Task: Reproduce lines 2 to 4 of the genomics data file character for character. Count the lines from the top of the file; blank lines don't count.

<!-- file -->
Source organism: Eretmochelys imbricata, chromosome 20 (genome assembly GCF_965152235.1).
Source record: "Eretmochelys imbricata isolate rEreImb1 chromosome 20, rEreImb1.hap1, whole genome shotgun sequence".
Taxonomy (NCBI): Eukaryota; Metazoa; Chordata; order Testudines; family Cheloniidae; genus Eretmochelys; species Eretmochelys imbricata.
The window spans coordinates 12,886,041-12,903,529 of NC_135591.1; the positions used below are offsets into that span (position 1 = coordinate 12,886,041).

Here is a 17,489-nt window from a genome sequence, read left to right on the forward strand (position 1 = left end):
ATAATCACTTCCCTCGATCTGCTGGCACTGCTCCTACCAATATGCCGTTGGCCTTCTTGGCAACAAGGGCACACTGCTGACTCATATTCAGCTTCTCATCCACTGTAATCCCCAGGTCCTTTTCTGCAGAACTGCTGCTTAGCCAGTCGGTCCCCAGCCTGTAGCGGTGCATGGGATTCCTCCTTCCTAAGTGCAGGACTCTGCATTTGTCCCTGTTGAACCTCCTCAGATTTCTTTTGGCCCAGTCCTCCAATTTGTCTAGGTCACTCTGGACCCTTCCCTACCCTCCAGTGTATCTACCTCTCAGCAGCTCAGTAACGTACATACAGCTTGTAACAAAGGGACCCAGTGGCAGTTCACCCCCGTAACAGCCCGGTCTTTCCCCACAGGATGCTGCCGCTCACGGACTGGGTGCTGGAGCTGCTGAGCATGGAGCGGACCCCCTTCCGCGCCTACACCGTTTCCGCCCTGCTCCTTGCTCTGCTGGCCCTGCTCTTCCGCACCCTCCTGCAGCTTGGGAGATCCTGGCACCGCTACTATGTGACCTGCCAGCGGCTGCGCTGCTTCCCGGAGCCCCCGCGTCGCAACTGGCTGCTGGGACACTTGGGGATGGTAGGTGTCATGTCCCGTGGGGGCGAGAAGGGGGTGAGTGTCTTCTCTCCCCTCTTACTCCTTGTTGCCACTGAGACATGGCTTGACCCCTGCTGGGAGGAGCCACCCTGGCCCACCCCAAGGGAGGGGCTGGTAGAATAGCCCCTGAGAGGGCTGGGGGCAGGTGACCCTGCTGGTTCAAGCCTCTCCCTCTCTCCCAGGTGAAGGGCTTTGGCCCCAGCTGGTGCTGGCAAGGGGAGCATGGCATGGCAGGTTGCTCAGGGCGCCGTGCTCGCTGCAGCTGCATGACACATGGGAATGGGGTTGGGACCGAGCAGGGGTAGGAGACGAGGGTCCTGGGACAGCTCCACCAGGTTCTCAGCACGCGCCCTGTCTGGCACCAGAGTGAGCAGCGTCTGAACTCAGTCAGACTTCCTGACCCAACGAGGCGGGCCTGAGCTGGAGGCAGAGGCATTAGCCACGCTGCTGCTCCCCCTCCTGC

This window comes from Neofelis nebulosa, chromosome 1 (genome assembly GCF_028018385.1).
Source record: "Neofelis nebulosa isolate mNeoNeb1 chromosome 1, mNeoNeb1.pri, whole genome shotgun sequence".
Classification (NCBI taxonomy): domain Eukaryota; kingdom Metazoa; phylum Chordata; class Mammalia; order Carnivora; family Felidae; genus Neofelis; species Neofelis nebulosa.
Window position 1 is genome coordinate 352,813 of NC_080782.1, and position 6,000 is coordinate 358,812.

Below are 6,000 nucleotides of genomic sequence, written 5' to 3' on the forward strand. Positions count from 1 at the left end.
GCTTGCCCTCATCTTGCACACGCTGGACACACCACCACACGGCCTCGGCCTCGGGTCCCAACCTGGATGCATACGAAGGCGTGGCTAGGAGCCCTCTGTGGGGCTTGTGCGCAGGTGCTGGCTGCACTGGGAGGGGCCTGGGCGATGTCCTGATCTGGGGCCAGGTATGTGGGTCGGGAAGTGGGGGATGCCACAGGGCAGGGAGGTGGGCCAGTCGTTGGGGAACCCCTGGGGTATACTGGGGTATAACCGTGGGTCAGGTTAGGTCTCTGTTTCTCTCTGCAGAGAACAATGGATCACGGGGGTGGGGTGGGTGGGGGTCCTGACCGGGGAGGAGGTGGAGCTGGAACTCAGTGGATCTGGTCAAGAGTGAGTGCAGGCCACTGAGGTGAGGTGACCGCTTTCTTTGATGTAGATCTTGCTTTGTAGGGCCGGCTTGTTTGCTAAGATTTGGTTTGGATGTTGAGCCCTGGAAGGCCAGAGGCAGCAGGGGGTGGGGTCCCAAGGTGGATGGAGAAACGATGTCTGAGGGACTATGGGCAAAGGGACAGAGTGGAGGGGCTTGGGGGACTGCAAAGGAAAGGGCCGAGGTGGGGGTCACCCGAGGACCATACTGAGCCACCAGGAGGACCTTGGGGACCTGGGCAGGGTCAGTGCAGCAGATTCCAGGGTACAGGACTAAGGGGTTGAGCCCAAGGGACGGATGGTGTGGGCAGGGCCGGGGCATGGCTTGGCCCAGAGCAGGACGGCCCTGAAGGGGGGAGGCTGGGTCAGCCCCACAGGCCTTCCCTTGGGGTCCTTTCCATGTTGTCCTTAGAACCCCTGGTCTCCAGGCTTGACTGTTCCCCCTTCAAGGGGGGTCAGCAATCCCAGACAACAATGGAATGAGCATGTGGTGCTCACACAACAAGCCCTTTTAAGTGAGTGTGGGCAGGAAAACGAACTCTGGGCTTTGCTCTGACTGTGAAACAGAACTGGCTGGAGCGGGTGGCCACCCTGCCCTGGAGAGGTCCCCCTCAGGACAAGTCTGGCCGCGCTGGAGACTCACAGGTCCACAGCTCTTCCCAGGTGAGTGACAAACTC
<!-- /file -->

Source record: "Eretmochelys imbricata isolate rEreImb1 chromosome 20, rEreImb1.hap1, whole genome shotgun sequence".
Taxonomy (NCBI): Eukaryota; Metazoa; Chordata; order Testudines; family Cheloniidae; genus Eretmochelys; species Eretmochelys imbricata.
The window spans coordinates 12,886,041-12,903,529 of NC_135591.1; the positions used below are offsets into that span (position 1 = coordinate 12,886,041).